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In your point of view which one is better “Go back n” or “Selective Reject”? Give reasons to support your opinion

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In your point of view which one is better “Go-Back-N” or “Selective Reject”?


In the Go-back-n scheme, upon an error, the sender retransmits all the frames that came after the error. For example, sender may send frames 1,2,3,4 and get an NAK with a value of 2. The NAK acknowledges everything that came before it, and asks for frame 2 (and subsequent frames) to be resent.

Selective Reject allows the sender to reject any particular frame, without having the sender resend all the following frames. For example, the sender may send frames 1,2,3,4 and the receiver may send a NAK with value of 2. At which point, the sender retransmits frame 2. If frames 3,4 were received without any problems, then the receiver acknowledges them with a ACK 4 (note that ACK now points to the last successful frame, as opposed to the next
expected frame).

In order to support Selective reject, the sender needs to maintain all data that hasn’t been acknowledged yet. The receiver also needs to have sorting (rearranging) logic to be able to re-order frames that may have arrived out of sequence (or some frames that were damaged and retransmitted out of sequence). The sender needs to be able to find any particular frame for retransmission.

the following stuff may b helppful !!

we present the performance of go-back-N and selective-reject automatic repeat request modes of high level data link control (HDLC) and the effect of the window size, packet error rate and processor speed in the maximum utilization in infrared wireless transmission systems. The maximum utilization (efficiency) performance of these protocols in half-duplex and full-duplex environments are being driven under different channel conditions. We demonstrate which link parameter is dominant in the performance under different link conditions, and also optimal packet sizes for ARQ schemes. It is also concluded that processing time affects the performance more than channel capacity after accomplishing a certain bit error rate
Read out Lecture#39 of CS601 to get idea !
The two alternatives are a trade off between bandwidth utilisation and buffer
space depending upon which resource is the most valuable (today RAM
memory is cheap but this was not the case during the 1 970’s and early 1 980s).
If the number of error are small Go-Back-N ARQ is suitable whereas unreliable
long distance cables with long propagation delays would use selective-reject
ARQ (together with correspondingly large send and receive windows).

BY GUMSUM

 


In your point of view which one is better “Go-Back-N” or “Selective Reject”?

Helping Material:

In the Go-back-n scheme, upon an error, the sender retransmits all the frames that came after the error. For example, sender may send frames 1,2,3,4 and get an NAK with a value of 2. The NAK acknowledges everything that came before it, and asks for frame 2 (and subsequent frames) to be resent.

Selective Reject allows the sender to reject any particular frame, without having the sender resend all the following frames. For example, the sender may send frames 1,2,3,4 and the receiver may send a NAK with value of 2. At which point, the sender retransmits frame 2. If frames 3,4 were received without any problems, then the receiver acknowledges them with a ACK 4 (note that ACK now points to the last successful frame, as opposed to the next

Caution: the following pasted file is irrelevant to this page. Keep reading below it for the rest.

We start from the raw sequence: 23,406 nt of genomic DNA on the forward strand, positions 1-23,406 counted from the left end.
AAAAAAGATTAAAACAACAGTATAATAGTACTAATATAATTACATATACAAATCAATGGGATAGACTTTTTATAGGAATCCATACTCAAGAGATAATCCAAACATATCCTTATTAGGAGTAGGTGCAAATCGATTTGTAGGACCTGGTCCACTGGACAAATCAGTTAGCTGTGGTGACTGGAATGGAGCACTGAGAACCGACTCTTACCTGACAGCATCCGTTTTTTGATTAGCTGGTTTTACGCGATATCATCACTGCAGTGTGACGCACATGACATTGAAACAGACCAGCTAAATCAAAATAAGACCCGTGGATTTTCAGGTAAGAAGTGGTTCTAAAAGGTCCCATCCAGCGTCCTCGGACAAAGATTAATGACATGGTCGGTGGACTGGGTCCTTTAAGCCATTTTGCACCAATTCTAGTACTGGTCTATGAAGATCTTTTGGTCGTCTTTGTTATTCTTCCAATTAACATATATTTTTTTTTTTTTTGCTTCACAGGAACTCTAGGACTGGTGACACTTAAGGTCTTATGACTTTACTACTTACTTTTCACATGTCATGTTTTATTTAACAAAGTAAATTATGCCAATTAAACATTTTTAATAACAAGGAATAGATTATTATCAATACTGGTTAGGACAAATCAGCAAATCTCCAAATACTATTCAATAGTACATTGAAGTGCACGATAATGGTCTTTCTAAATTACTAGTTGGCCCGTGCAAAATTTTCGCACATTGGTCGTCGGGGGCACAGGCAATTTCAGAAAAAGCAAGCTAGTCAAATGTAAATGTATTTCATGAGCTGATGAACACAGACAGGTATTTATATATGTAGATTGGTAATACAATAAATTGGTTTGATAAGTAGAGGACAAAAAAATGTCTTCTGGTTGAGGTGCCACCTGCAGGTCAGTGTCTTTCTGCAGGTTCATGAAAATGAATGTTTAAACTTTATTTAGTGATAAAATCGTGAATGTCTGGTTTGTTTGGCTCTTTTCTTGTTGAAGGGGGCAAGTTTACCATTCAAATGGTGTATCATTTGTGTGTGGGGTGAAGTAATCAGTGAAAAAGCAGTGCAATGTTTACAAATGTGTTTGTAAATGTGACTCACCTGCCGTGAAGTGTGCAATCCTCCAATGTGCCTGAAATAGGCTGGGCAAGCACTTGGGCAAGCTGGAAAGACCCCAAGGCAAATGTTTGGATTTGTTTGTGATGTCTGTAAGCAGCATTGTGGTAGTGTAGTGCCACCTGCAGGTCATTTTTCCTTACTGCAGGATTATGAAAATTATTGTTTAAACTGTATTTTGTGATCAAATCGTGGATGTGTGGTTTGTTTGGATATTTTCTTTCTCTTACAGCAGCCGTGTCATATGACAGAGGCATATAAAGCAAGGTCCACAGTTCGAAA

expected frame).

In order to support Selective reject, the sender needs to maintain all data that hasn’t been acknowledged yet. The receiver also needs to have sorting (rearranging) logic to be able to re-order frames that may have arrived out of sequence (or some frames that were damaged and retransmitted out of sequence). The sender needs to be able to find any particular frame for retransmission.

 

BY AFTAB


The two alternatives are a trade off between bandwidth utilisation and buffer
space depending upon which resource is the most valuable (today RAM
memory is cheap but this was not the case during the 1 970’s and early 1 980s).
If the number of error are small Go-Back-N ARQ is suitable whereas unreliable
long distance cables with long propagation delays would use selective-reject
ARQ (together with correspondingly large send and receive windows).

Helping Material

Slide # 17 to 25

See the attached file please

Attachments:
In Go Back n ARQ, if one frame is lost or damaged, all frames sent since last frame acknowledged are retransmitted. In selective-reject ARQ, only the specific damaged or loss frame is retransmitted Due to the complexity of sorting and storage required by the receiver and
Extra logic needed by sender to select specific frames for retransmission,

Selective Reject ARQ is EXPENSIVE and not often used Selective reject

gives better performance but in practice it is

Usually it is discarded in fever of go-back–n for simplicity of implementation
The two alternatives are a trade off between bandwidth utilisation and buffer
space depending upon which resource is the most valuable (today RAM
memory is cheap but this was not the case during the 1 970’s and early 1 980s).
If the number of error are small Go-Back-N ARQ is suitable whereas unreliable
long distance cables with long propagation delays would use selective-reject
ARQ (together with correspondingly large send and receive windows).

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